Irises are low-maintenance plants that produce spectacular blossoms. Tall bearded irises can take heat, drought, even poor soils. But eventually, irises require dividing.
In Denver, Bob Van Liere grows 2.5 acres with about 1,000 different varieties of tall bearded irises at Iris4u Iris Garden. Affectionately known as Iris Bob, Van Liere provided a commercial iris-grower’s expert tips for dividing and transplanting irises.
Van Liere recommends dividing irises every few years. Don’t wait too long! If your plants stop flowering or produce fewer blooms or the clumps appear crowded, it’s time to thin your irises.
Irises grow from rhizomes, not bulbs. Unlike bulbs, irises need time to establish new root systems before first frost. After they flower, irises grow a new root system. Ideal iris division time falls around eight weeks after bloom. Consequently, along the Front Range, mid-July often provides a perfect time to divide irises.
• Using a garden fork or shovel, dig clumps of irises.
• Knock dirt off the clump.
• Remove decaying root system and discard any dead or dying leaves.
• Cut foliage back to six or eight inches long. Trim long leaves into short fans angled and forming a point at top.
• Cut off the “heel” of the rhizome, and allow to rest overnight to develop callous.
• Select a site that gets at least six hours of sunlight daily and has good drainage.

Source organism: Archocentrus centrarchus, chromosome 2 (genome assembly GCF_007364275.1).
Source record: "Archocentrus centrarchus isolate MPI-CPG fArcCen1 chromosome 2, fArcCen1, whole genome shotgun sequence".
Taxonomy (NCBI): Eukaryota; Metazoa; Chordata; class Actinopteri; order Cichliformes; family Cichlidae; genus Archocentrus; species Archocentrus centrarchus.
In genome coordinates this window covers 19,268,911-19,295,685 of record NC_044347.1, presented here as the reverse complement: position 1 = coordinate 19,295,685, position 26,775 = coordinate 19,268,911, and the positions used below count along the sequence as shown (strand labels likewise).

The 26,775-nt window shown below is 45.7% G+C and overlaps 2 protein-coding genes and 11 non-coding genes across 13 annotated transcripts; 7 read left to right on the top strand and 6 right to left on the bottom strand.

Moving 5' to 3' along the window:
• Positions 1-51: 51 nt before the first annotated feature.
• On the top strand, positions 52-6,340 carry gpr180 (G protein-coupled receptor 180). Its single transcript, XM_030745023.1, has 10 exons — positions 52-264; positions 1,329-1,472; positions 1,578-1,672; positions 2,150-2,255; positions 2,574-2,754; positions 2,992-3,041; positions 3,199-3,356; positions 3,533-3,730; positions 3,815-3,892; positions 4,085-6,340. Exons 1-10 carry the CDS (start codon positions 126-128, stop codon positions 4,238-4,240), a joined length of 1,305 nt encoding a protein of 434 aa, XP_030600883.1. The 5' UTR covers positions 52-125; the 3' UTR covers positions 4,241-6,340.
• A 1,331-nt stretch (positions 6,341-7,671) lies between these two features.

• Loosen soil of site where you will plant iris. You might want to add some compost.
• Van Liere labels his rhizomes, using an indelible marker.
• Position iris fans 12 to 18 inches apart to allow for growth.
• Plant iris with just enough soil to cover the rhizomes.
• Do not mulch irises or allow other plants to cover them. Rhizomes need to heat up, so keep them just below the surface of soil.
• Van Liere suggests planting the trimmed iris fans at opposing angles to prolong blooming season by providing some plants with more sun than the others.
• Van Liere recommends a low nitrogen fertilizer: 14-14-14.
• Water the transplanted iris, but do not overwater. Iris don’t like to be soggy.
For a helpful, step-by-step video demonstration featuring Iris Bob dividing iris, click this link.
To order iris from Iris4u, visit their web page. Iris4u has a limited time for iris orders. When iris are in bloom, gardens are open to the public but typically ending in the second half of July.
Dig into lots more information about irises. A fascinating plant, irises are featured in my earlier article: “Bearded iris = poor man’s orchids.”
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